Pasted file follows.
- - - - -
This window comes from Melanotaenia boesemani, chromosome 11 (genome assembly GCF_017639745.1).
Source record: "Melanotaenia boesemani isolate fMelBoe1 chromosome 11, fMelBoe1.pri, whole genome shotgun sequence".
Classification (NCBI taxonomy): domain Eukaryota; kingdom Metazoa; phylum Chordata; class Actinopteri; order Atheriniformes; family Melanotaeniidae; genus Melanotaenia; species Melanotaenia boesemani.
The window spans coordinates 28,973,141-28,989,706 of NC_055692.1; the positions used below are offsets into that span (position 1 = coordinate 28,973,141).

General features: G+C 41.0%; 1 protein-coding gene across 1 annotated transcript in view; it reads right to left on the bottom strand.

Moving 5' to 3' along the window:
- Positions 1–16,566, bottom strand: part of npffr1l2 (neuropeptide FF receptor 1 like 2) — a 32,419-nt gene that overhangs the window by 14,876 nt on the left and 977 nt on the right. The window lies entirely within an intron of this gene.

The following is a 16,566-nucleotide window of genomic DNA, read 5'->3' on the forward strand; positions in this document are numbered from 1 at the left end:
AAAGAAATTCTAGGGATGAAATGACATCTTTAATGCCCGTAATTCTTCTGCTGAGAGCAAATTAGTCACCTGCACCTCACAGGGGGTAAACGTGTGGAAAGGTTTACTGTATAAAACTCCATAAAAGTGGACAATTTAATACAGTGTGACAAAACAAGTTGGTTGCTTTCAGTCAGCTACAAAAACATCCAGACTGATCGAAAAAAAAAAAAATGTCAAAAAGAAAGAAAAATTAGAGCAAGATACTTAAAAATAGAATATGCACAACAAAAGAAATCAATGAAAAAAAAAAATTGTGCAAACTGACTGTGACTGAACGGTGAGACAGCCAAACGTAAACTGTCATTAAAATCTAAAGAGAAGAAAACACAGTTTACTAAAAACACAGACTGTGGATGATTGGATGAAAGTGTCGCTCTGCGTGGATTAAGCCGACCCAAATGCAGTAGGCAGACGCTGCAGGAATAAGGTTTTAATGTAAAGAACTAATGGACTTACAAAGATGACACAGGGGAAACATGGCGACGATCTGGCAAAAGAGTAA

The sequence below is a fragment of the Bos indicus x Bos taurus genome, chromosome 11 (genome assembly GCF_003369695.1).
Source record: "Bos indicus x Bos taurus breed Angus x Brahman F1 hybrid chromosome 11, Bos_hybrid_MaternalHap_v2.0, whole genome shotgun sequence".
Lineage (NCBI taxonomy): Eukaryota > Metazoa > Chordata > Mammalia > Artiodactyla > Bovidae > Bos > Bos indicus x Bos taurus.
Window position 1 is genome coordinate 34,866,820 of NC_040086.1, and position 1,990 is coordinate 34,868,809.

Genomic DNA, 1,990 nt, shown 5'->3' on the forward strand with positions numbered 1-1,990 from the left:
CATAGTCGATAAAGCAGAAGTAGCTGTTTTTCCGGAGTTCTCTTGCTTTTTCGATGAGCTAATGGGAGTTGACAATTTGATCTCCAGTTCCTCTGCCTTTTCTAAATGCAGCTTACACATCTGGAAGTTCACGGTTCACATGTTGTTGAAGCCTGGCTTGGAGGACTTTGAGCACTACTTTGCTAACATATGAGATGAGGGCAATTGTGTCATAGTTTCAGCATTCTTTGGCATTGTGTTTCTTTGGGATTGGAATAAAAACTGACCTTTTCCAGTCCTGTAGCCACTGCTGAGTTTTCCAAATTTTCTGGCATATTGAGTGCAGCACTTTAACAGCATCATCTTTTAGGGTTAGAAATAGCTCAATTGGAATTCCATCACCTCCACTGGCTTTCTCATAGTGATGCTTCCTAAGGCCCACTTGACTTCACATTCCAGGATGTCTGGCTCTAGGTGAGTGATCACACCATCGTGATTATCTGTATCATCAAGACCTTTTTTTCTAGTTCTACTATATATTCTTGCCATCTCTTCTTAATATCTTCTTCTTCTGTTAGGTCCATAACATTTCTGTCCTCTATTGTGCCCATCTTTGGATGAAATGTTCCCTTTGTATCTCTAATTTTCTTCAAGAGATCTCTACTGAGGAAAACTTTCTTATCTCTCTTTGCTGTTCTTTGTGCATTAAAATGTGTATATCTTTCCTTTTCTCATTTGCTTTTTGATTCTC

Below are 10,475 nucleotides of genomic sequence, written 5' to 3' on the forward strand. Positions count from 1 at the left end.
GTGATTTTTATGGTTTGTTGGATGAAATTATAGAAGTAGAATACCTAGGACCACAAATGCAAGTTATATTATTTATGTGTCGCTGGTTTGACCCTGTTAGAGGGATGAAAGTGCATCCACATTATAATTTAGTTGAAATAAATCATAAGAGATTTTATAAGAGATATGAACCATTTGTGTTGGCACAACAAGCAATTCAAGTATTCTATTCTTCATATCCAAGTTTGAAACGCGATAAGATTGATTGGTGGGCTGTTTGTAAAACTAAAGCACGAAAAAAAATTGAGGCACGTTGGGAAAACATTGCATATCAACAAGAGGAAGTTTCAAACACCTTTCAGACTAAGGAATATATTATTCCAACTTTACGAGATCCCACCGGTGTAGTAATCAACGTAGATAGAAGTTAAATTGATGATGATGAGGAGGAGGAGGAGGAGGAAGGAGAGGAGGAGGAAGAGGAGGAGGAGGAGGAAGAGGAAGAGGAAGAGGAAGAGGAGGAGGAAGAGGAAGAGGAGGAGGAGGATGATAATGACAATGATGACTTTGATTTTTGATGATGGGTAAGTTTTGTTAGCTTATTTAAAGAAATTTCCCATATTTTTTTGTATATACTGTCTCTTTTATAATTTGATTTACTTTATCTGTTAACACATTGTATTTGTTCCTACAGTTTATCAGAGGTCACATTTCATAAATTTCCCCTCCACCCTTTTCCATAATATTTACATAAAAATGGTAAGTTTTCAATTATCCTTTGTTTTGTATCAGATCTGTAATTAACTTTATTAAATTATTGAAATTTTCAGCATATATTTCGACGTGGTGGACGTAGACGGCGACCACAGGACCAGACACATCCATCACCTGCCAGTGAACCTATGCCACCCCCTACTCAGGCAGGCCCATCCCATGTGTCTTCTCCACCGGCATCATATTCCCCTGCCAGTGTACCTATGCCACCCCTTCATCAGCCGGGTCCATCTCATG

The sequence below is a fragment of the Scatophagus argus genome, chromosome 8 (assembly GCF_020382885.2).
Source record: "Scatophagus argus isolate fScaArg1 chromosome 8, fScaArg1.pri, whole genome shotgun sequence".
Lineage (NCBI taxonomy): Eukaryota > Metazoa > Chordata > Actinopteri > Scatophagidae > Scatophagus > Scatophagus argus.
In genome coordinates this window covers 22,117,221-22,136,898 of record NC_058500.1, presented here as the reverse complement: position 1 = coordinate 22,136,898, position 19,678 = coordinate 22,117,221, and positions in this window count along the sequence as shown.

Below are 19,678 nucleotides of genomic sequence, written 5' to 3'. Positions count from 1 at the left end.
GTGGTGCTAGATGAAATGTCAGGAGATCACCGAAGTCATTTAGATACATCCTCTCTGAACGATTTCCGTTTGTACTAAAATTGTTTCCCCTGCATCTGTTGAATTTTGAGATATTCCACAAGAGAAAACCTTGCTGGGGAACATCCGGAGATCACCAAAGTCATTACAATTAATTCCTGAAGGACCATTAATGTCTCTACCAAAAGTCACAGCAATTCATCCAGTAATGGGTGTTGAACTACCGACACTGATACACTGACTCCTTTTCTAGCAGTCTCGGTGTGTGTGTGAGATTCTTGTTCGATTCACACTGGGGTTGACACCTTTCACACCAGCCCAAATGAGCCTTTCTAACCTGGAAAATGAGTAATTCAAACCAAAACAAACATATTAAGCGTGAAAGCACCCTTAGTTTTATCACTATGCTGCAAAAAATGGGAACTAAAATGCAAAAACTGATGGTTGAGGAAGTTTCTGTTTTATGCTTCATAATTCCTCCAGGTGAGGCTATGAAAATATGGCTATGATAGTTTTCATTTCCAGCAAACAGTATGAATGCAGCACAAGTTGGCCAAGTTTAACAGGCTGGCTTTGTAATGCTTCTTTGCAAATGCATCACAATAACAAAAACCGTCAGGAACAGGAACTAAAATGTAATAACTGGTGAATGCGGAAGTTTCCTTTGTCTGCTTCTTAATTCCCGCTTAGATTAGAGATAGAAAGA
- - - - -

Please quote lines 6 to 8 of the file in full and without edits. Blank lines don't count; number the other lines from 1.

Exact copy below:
Moving 5' to 3' along the window:
- Positions 1–16,566, bottom strand: part of npffr1l2 (neuropeptide FF receptor 1 like 2) — a 32,419-nt gene that overhangs the window by 14,876 nt on the left and 977 nt on the right. The window lies entirely within an intron of this gene.

The following is a 16,566-nucleotide window of genomic DNA, read 5'->3' on the forward strand; positions in this document are numbered from 1 at the left end: